How to Look Like You're Not Wearing Makeup (When You Are but Only a Little)


Free People

Although in many ways nude makeup is bringing it back to the basics—working with a color palette just a shade or two off from your natural skin tone—perfecting a nude makeup look is no easy feat. Neutrals can quickly veer on the side of coming across bland or washed out, and the last thing anyone wants is a beige face.

For an expert opinion on achieving the perfect nude makeup look, we reached out to celebrity makeup artist Nick Barose. With a client list that includes Brit Marling, Tessa Thompson, and Lupita Nyong'o, Barose has experience working with a diverse range of skin tones to achieve both red carpet and everyday looks. He underscores that nude makeup that makes you look fresh and healthy isn't necessarily going to look nude in the packaging. Along with his step-by-step tips for creating the ultimate no-makeup makeup look, he's provided his top product picks for every skin tone. Keep scrolling to read our interview with Nick Barose.

BYRDIE: When is the best time or occasion for a nude makeup look?

NICK BAROSE: Nude makeup is great when what you're wearing is already bold, bright, or busy with patterns, etc. This way it doesn't clash. It's a great way to keep the look in the realm of fashion as opposed to costume. Sometimes you can wear over-the-top fashion or bold accessories, and keep it looking chic and more real when the makeup is more nude and neutral.

BYRDIE: What are the most important things to keep in mind when creating a nude makeup look?

NB: That it doesn't wash you out. "Nude" is a tricky word. Most people think of nude as something beigey, and then it ends up looking tacky like a nude stocking. Nude to me needs to be according to your skin tone. If you're dark, then your nude makeup look might actually be more bronze and berry-toned to look healthy, not flat or pasty.

So it really is not about how the products look in packaging, and texture is key. I like nude makeup that looks fresh, so I always avoid anything too matte and too opaque—it doesn't look alive. Creamy, shimmery, sheen, gloss, and anything that reflects light looks fresher. Otherwise, it all ends up looking like a beige wall, and that kind of color and texture does not belong on the face.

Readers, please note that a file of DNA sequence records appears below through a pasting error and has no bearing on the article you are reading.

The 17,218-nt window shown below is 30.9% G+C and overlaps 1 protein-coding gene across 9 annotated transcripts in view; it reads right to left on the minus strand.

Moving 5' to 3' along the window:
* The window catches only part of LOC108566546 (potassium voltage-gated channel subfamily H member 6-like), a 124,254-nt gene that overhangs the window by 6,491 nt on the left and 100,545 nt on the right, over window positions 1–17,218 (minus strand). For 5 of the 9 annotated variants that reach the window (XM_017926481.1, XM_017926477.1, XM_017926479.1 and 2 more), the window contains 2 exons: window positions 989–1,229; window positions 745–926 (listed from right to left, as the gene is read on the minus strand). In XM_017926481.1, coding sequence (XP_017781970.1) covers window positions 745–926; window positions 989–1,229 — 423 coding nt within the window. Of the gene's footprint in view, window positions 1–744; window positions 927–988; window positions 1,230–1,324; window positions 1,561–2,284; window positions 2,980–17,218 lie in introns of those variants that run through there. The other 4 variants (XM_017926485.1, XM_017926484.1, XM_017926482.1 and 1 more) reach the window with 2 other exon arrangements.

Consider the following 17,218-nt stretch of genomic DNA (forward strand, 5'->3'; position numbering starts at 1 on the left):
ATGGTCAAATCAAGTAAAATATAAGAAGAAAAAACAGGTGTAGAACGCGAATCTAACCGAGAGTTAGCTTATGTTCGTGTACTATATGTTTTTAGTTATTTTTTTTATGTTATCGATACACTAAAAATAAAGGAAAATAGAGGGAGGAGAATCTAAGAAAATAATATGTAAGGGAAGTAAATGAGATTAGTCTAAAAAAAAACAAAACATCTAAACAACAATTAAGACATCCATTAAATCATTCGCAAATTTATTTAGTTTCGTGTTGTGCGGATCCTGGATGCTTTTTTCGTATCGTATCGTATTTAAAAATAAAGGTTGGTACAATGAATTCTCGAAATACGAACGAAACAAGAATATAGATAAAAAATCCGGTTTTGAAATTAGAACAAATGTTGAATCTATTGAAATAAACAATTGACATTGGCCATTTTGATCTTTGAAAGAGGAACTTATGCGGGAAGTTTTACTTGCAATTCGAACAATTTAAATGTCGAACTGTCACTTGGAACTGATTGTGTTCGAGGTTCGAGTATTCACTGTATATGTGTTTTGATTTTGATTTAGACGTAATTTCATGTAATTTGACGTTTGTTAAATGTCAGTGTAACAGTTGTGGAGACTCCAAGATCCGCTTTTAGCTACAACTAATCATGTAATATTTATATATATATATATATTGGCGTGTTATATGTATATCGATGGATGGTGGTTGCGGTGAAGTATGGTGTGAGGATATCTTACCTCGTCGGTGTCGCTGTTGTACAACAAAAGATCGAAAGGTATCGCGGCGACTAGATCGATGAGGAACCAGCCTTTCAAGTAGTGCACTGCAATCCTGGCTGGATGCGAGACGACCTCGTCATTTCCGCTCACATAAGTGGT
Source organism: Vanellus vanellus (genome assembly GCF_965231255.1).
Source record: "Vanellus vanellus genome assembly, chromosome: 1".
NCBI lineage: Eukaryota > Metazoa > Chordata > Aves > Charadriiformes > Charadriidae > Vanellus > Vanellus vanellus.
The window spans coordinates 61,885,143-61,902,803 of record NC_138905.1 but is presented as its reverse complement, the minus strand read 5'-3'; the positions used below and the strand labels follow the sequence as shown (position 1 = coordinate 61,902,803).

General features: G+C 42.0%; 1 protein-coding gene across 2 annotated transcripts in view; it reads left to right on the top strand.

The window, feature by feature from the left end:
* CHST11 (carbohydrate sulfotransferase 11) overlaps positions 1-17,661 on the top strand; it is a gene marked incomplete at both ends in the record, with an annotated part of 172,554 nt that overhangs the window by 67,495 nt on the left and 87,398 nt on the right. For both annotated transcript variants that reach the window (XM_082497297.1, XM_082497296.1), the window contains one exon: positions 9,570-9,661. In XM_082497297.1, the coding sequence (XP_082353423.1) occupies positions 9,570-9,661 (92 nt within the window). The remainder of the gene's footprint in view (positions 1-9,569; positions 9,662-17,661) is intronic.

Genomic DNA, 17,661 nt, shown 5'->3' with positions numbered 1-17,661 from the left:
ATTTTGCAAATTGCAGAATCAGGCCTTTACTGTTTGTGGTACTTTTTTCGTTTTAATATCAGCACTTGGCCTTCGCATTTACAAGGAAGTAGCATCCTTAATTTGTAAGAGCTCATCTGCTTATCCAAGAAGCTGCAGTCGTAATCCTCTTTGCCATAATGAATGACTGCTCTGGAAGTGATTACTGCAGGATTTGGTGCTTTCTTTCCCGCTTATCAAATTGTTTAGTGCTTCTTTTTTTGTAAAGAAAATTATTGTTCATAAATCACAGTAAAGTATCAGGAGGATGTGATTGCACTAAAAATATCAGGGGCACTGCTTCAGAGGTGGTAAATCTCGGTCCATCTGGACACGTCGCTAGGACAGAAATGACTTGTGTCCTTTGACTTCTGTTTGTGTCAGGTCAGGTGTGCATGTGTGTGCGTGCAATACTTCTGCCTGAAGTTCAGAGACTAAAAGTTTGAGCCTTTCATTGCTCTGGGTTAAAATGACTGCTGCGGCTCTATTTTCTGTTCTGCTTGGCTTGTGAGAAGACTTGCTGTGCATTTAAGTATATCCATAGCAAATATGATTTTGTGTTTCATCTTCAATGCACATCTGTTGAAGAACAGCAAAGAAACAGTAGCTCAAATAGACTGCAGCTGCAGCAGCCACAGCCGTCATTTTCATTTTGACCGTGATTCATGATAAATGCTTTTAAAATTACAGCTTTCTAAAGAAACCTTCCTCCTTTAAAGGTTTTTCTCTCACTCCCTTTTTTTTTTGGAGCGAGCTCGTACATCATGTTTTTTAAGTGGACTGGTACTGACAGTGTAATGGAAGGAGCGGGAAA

BYRDIE: Step-by-step, how do you create the perfect nude makeup look?

NB: Since it's not a loud color, in order to make the face pop, you still need to decide where you want to make the focal point—eyes or lips—and then add extra drama there. If it's the eyes, you might want to add stronger brows and extra liner or mascara. If it's the lips you want to focus on, then you might want to make them slightly shiny to draw attention.

I usually start with fresh-looking skin using sheer liquid foundation and a bit of bronzer just to warm up the complexion and to help keep the nude palette from washing out.

On the eyes, I opt for shimmery eye crayons or cream shadows that you can dab on the lids or up to the brow bones. Then I define eyes with a dark brown liner just on top—or bottom too, if I wish. Add two coats of black mascara.

Cream or liquid blush helps to add glow, which is key for making the face look alive, especially when you're using such subtle colors.

On lips, I like a bit of sheen using a crayon lipstick in a nude tone—keep it easy and simple. I'm not a fan of darker nude lip liner. It ages you. The key is to keep it fresh and easy. If you need extra pop on the lips, then add a bit of a deeper-toned stain underneath the nude lip color.

Nick Barose rounded up his favorite products below for achieving a nude makeup look for every skin tone.